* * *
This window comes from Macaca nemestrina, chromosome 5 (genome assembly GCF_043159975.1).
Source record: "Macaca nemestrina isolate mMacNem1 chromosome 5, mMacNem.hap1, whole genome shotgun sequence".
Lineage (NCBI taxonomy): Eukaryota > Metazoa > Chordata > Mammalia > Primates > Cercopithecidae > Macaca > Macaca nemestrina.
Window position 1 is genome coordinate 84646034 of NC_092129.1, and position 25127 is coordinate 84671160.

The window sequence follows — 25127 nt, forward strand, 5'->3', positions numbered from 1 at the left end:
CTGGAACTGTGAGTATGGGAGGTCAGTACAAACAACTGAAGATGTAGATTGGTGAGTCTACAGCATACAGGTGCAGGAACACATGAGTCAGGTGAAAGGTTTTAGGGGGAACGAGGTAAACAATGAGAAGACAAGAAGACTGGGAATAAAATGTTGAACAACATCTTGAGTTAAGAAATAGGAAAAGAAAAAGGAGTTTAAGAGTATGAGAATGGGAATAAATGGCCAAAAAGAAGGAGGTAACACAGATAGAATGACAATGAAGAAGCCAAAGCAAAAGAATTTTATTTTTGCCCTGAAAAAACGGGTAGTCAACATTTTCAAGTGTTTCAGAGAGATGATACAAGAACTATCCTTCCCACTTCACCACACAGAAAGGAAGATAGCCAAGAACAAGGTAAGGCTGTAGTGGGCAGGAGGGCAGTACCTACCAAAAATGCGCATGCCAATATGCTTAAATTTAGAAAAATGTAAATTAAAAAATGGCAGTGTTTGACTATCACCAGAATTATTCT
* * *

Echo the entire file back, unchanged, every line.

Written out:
This window comes from Macaca nemestrina, chromosome 5 (genome assembly GCF_043159975.1).
Source record: "Macaca nemestrina isolate mMacNem1 chromosome 5, mMacNem.hap1, whole genome shotgun sequence".
Lineage (NCBI taxonomy): Eukaryota > Metazoa > Chordata > Mammalia > Primates > Cercopithecidae > Macaca > Macaca nemestrina.
Window position 1 is genome coordinate 84646034 of NC_092129.1, and position 25127 is coordinate 84671160.

The window sequence follows — 25127 nt, forward strand, 5'->3', positions numbered from 1 at the left end:
CTGGAACTGTGAGTATGGGAGGTCAGTACAAACAACTGAAGATGTAGATTGGTGAGTCTACAGCATACAGGTGCAGGAACACATGAGTCAGGTGAAAGGTTTTAGGGGGAACGAGGTAAACAATGAGAAGACAAGAAGACTGGGAATAAAATGTTGAACAACATCTTGAGTTAAGAAATAGGAAAAGAAAAAGGAGTTTAAGAGTATGAGAATGGGAATAAATGGCCAAAAAGAAGGAGGTAACACAGATAGAATGACAATGAAGAAGCCAAAGCAAAAGAATTTTATTTTTGCCCTGAAAAAACGGGTAGTCAACATTTTCAAGTGTTTCAGAGAGATGATACAAGAACTATCCTTCCCACTTCACCACACAGAAAGGAAGATAGCCAAGAACAAGGTAAGGCTGTAGTGGGCAGGAGGGCAGTACCTACCAAAAATGCGCATGCCAATATGCTTAAATTTAGAAAAATGTAAATTAAAAAATGGCAGTGTTTGACTATCACCAGAATTATTCT